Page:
|Publication number||US4558995 A|
|Application number||US 06/603,068|
|Publication date||17 Dec 1985|
|Filing date||23 Apr 1984|
|Priority date||25 Apr 1983|
|Also published as||DE3415421A1, DE3415421C2|
|Publication number||06603068, 603068, US 4558995 A, US 4558995A, US-A-4558995, US4558995 A, US4558995A|
|Inventors||Tatsuya Furukawa, Masanori Horike|
|Original Assignee||Ricoh Company, Ltd.|
|Export Citation||BiBTeX, EndNote, RefMan|
|Patent Citations (3), Referenced by (16), Classifications (8), Legal Events (5)|
|External Links: USPTO, USPTO Assignment, Espacenet|
The present invention relates to a device for pressurizing a liquid by means of an electrostrictive vibrator and, more particularly, to a pump furnished with an electrostrictive vibrator which is suitable for pressurizing a small volume of liquid such as ink to be supplied to a head of an ink jet printer.
A liquid pressurizing pump of the type described usually includes a pump housing, a suction valve and a delivery valve which are located respectively in a suction port and a delivery port formed in the pump housing, a liquid chamber communicating to the suction port and delivery port, and an electrostrictive vibrator adhered to part of the walls of the pump housing or the outer surface of a closure plate for closing the liquid chamber, which commonly constitutes a vibration plate. An AC voltage is applied to the electrostrictive vibrator to cause it into displacement so that the vibration plate integral with the vibrator is bent relative to the liquid chamber to vary the volume of the chamber. A liquid is sucked into the liquid chamber via the suction valve in response to the change of the volume of the chamber and the pressurized liquid is fed out via the delivery valve.
The liquid pressurizing pump constructed as described above is capable of causing the vibration plate to undergo a substantial bend in response to a relatively small displacement of the electrostrictive vibrator, thereby developing a substantial change in the volume of the liquid chamber. However, the problem with such a pump is that while the energy consumed for bending the vibration plate, i.e. the force acting in parallel to the vibration plate, is large, the energy for delivering the liquid, i.e. the force acting perpendicular to the vibration plate, is small, limiting the available pressure for the delivery of the liquid.
Meanwhile, the AC voltage applied to the vibrator of the prior art pump usually appears in a train of pulses and, for this reason, the vibration of the vibrator is sharp. Therefore, and particularly because the vacuum generated in the event of suction is strong, air bubbles tend to be formed in the liquid.
It is therefore an object of te present invention to provide an improved liquid pressurizing device for pressurizing a small volume of liquid by use of an electrostrictive vibrator.
It is another object of the present invention to provide a liquid pressurizing device furnished with an electrostrictive vibrator which is capable of increasing the delivery pressure of a liquid.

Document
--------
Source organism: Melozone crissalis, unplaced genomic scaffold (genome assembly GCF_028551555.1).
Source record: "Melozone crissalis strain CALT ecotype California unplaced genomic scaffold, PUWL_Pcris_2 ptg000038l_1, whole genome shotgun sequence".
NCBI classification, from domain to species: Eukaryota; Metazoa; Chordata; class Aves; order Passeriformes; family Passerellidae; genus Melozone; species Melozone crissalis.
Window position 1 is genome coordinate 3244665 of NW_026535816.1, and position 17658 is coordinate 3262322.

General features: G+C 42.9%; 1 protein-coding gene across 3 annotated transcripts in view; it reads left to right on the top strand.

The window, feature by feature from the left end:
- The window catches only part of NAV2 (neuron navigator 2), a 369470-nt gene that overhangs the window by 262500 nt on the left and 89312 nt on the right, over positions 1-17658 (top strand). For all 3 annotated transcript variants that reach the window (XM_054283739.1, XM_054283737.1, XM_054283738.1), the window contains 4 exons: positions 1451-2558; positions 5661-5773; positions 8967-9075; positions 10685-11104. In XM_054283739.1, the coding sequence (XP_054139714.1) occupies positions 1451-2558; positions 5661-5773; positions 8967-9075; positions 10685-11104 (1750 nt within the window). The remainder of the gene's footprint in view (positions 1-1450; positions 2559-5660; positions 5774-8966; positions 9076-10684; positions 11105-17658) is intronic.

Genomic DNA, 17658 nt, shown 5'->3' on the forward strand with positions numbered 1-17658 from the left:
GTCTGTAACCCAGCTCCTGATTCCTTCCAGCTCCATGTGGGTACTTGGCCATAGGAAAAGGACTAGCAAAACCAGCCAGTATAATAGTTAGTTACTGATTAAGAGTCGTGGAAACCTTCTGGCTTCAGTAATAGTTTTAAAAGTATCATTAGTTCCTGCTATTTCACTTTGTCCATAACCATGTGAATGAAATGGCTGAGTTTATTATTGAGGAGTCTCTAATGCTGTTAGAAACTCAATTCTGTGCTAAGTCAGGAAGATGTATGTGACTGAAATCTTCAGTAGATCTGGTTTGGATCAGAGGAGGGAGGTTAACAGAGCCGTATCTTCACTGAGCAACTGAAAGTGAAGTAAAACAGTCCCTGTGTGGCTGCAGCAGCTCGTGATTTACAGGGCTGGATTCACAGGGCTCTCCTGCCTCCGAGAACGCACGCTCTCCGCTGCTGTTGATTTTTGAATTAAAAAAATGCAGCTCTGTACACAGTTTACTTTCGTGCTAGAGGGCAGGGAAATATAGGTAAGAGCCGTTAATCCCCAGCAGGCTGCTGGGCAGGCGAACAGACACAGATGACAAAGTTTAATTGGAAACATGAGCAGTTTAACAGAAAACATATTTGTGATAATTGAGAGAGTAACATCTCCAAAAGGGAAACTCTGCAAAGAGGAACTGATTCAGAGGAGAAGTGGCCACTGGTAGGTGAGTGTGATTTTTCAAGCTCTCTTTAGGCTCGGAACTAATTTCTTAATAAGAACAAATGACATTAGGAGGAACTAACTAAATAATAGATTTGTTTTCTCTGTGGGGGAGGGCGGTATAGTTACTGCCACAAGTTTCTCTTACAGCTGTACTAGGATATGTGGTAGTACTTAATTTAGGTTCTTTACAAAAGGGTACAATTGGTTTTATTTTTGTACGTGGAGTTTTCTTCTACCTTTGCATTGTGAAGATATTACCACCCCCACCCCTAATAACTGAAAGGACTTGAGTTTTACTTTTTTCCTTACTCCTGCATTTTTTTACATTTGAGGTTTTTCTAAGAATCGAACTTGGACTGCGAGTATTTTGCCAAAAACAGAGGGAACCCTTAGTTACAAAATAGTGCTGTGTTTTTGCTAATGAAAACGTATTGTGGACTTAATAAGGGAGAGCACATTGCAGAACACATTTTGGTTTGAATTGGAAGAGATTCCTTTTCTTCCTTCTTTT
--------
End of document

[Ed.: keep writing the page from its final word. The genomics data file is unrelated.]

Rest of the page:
It is another object of the present invention to provide a liquid pressurizing device furnished with an electrostrictive vibrator which is capable of preventing air bubbles from being produced in a liquid by weakening vacuum developing at the time of suction.
It is another object of the present invention to provide a pump which is suitable for use with an ink jet printer to supply ink under pressure to a head of the printer.
It is another object of the present invention to provide a generally improved liquid pressurizing pump.
A pump for pressurizing a liquid to deliver the liquid of the present invention comprises a housing, a liquid chamber formed in the housing, a liquid suction passageway and a liquid delivery passageway which are formed in the housing, a suction valve and a delivery valve disposed respectively in the liquid suction passageway and the liquid delivery passageway, a flexible diaphragm for closing the liquid chamber, a lid member for cooperating with the diaphragm to define a space at a side opposite to the liquid chamber with respect to the diaphragm, and an electrostrictive vibrator disposed in the space and adhered at one end to the diaphragm and at the other end to an inner wall of the lid member, the electrostrictive vibrator vibrating integrally with the diaphragm perpendicular to a plane in which the electrostrictive vibrator is adhered to the diaphragm, thereby varying a volume of the liquid chamber.
The above and other objects, features and advantages of the present invention will become apparent from the following detailed description taken with the accompanying drawings.
FIG. 1 is a section of a prior art liquid pressurizing device of the type using an electrostrictive vibrator;
FIG. 2 is a section of a liquid pressurizing device furnished with an electrostrictive vibrator embodying the present invention;
FIG. 3 is a section representative of another embodiment of the present invention;
FIG. 4 is a timing chart demonstrating the operation of the device shown in FIG. 3;
FIG. 5 is a diagram of a drive signal generation circuit for supplying drive signals to an electrostrictive vibrator of a device in accordance with the present invention;
FIG. 6 is a waveform diagram representative of a signal supplied to the drive signal generator of FIG. 5;
FIG. 7 is a diagram of another example of the drive signal generator;
FIG. 8 is a waveform diagram representative of a signal supplied to the drive signal generator shown in FIG. 7; and
FIG. 9 is a diagram indicative of a practical construction of a time constant generation circuit included in the drive signal generator of FIG. 7.
While the pump for supplying a head of an ink jet printer with ink under pressure of the present invention is susceptible of numerous physical embodiments, depending upon the environment and requirements of use, substantial numbers of the herein shown and described embodiments have been made, tested and used, and all have performed in an eminently satisfactory manner.